Electron spin resonance

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With the aid of electron spin resonance (short ESR or English electron paramagnetic resonance , EPR ), the resonant microwave absorption of a sample in an external magnetic field measured. This makes it an excellent method for examining samples that have a permanent magnetic moment (unpaired electrons ).


The first ESR experiment was carried out by Yevgeny Konstantinowitsch Sawoiski in Kazan in 1944. Independently of this, the development in Great Britain was carried out by Brebis Bleaney . In paramagnetic salts such as copper sulfate and manganese (II) chloride, Sawoiski observed resonance absorption of the radiated energy at defined ratios of the strength of the static magnetic field to the frequency .


If you bring a sample with a permanent magnetic moment into a magnetic field, the degenerate energy states split up ( Zeeman effect ). Often the Zeeman effect is investigated on the basis of transitions between levels of different principal quantum numbers ; With ESR, on the other hand, transitions between levels of the same principal quantum number are observed: By irradiation with a microwave , the energy of which corresponds to the splitting of the levels, absorption occurs.

In practice, the sample to be examined is irradiated in a variable magnetic field with a fixed frequency microwave. The recorded absorption spectrum allows conclusions to be drawn about the magnetic environment of the magnetic moments (see g-factor ).

In ESR spectroscopy, only substances with one or more unpaired electrons can be examined. Typical examples are:


ESR spectroscopy is used, for example, in biophysics and in semiconductor physics . ESR can be performed on natural biological samples. Diseased tissue can thus be examined and statements about irradiated material can be made using the radical concentration.

ESR is also an investigation method in materials research . In photovoltaics, for example, contamination of the material can be limited by characterizing paramagnetic defects.

For the structure elucidation of macromolecules , such as proteins , lipids , DNA or RNA , is suitable ESR when couples the macromolecules previously with spin labels. As a spin marker proteins are nitroxides used, an unpaired, via the NO bond delocalized contain electron and a bond with cysteine in an amino acid sequence received. Distances between two bound spin markers can be determined from the ESR spectra and thus conclusions on z. B. pull the folding of protein strands. An established procedure for this is the double electron electron resonance (DEER), a pulsed variant of the ESR, in which non-overlapping pulses are emitted at different frequencies. The method is also suitable for investigations into protein-membrane interactions.

The narrow-band electron spin resonance of monocrystalline yttrium iron garnet in a magnetic field is used to manufacture microwave filters ( YIG filters ) and resonators.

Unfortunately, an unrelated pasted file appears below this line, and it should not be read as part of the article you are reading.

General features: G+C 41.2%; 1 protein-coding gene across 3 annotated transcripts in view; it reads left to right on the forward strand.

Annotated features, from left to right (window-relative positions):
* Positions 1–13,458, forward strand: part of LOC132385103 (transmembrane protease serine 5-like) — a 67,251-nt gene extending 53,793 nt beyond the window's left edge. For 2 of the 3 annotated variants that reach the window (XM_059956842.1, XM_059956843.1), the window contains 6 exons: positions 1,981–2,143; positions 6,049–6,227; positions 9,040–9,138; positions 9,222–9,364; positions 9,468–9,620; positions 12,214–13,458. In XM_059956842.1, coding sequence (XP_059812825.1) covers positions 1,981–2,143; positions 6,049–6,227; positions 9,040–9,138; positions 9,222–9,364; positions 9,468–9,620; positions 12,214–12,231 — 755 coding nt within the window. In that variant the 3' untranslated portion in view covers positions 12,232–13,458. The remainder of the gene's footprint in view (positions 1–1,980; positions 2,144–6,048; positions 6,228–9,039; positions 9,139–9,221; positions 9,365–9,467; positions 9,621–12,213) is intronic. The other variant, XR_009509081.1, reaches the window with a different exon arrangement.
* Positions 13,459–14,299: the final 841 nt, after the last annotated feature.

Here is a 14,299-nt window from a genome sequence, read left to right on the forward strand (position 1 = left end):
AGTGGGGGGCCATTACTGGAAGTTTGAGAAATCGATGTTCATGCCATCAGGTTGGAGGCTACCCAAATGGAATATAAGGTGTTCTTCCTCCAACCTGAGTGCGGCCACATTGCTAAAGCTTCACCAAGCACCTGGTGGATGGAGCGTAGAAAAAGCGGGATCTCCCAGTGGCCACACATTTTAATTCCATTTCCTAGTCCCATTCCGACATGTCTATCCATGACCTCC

Resonance absorption

A static (mostly homogeneous ) magnetic field in which there are atoms or molecules with non-closed electronic shells cancels the energetic degeneration of the states ( Zeeman effect ). As a first approximation, this split is proportional to the applied magnetic field :


Each magnetic energy level therefore has the distance from the next neighboring state (equidistant splitting). Magnetic dipolar transitions between neighboring levels are possible between the states ( ).

If a high-frequency alternating field is applied perpendicular to the static magnetic field (e.g. with X-band ESR 9 to 10  GHz ), these transitions can be specifically stimulated. To do this, the magnetic energy must correspond to the microwave energy . In this case, microwave radiation of the frequency is emitted or absorbed - resonance absorption is observed.

In the case of paramagnetic resonance, this results in the resonance condition (also called "basic equation of EPR spectroscopy"):

The g-factor (or Landé factor) links the magnitude of the magnetic moment of an atom with its total angular momentum :

  • for pure orbital magnetism (i.e. spin )
  • for pure spin magnetism (i.e. orbital angular momentum ) applies (more precisely 2.002322).

In general, the following relationship can be specified:


This formula can be derived from the vector model of atomic physics .

See also

Web links

Individual evidence

  1. G. Schwedt; Pocket atlas of food chemistry; 2. completely revised u. exp. Ed .; Wiley-VCH, Weinheim 2005.
  2. ^ W. Hoppe et al., Biophysik, Springer Verlag, 1982.
  3. Malte Drescher: electron resonance spectroscopy . In: Chemistry in Our Time . tape 46 , no. 3 , 2012, p. 150–157 , doi : 10.1002 / ciuz.201200581 .
  4. Paramagnetic electron resonance spectroscopy (EPR). Retrieved August 30, 2012 .